I have strolled along the shoreline, splashing up to my calves in the chilly waters as I snapped away on my smartphone’s camera and collected pretty seashells, offered up by the crashing waves, and believe that, although the waters are indeed pretty cold year-round, (although during summer and even early autumn on unseasonably warm days, it feels more refreshing than cold) I think I could brave the waters enough to swim in them too. I also adore the fact that the beach sand is clean and easy to dust off, unlike grainier beach sands found elsewhere.
For these reasons and so many more besides, I’m looking forward to returning in spring to once again enjoy all the beauty and tranquillity that South Africa’s so-called very own ‘St Topez’ has to offer. (And to check out what I took for a nearby restaurant, as seen from the parking lot on my way in and out.)
Another point of interest surrounding the Clifton beaches is the ‘1st Sunday of the Month Swim’ where intermediate- and novice swimmers alike can meet at Clifton 4th on the first Sunday of each month during June-September (the swim starts at 9:15 a.m. from September to August and at 10:15 a.m. from June-August).
Started in 2006 with a handful of swimmers, it reached 157 participants as of March 2011 and continues to grow both in popularity and numbers.
According to www.savenues.com: “The route is approximately a nautical mile, whereas the crossing is 7.5km/11.5km,” and participants will “have an introduction to cold water and deep water swimming.”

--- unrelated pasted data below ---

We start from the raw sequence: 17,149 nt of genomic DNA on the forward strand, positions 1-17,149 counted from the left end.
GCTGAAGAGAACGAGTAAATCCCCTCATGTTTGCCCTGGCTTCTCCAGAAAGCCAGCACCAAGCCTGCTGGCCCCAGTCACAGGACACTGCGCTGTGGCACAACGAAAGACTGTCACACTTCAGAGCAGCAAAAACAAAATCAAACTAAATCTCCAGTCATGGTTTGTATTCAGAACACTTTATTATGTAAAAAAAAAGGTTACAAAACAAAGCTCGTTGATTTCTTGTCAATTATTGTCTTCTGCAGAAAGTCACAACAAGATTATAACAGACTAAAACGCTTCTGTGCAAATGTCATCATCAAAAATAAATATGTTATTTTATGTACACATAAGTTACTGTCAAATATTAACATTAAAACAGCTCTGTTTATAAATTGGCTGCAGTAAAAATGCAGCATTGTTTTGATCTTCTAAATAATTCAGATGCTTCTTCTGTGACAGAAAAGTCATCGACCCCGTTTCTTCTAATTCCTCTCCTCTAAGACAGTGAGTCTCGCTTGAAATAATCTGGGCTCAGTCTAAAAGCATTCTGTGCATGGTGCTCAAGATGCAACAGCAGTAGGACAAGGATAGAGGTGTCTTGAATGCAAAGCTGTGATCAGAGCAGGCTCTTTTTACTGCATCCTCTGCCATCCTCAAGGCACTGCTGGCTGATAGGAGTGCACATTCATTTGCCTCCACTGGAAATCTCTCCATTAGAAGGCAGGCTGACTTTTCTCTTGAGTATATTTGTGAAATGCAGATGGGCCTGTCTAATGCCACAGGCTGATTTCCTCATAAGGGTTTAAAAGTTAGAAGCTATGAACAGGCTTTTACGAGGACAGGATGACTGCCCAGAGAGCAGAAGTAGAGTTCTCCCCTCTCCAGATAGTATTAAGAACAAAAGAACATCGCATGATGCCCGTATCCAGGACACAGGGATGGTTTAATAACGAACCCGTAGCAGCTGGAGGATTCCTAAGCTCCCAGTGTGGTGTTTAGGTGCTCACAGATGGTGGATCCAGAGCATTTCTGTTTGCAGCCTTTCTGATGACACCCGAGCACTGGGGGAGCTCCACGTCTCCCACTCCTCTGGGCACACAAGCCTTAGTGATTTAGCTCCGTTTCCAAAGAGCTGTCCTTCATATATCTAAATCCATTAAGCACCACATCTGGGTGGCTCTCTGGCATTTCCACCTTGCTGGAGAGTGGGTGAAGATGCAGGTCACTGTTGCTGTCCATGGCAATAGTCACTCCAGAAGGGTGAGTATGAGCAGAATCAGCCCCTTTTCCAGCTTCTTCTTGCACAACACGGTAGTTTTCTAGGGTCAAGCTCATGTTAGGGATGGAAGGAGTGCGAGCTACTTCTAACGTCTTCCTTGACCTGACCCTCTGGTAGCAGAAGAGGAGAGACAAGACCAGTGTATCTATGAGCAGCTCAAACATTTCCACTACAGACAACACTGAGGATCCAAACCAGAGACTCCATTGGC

It comes at the price of between R1 to R100 p/p. (you can confirm the price with the provider; call Waz +27 (072) 602 2557 for more info.) and is safely conducted under the watchful eye of the Clifton Surf Lifesaving Club.
Though I think you’d have to be pretty crazy to brave the icy waters during those months, it sounds like a pretty fun idea all the same – though I think goggles, a swimming cap and a wetsuit are all advisable.
Once you’ve finished at Clifton, you can either take the same route home or carry on along Victoria Road and follow the road’s bend into Bantry Bay, Sea Point and Three Anchor Bay beyond, back into the city.
I hope that, if you haven’t yet checked out these fabulous beaches and you’re close to Cape Town, then you will as soon as possible – after all, we’re on the right end of winter now and before too long, things will start heating up again. 🙂 In the meantime, you can still enjoy a stroll along the beaches, catching waves or watching stunning winter sunsets.
For more info. on the Clifton beaches, you can contact Cape Town Tourism via email on: firstname.lastname@example.org or telephonically on: +27 (021) 487 6800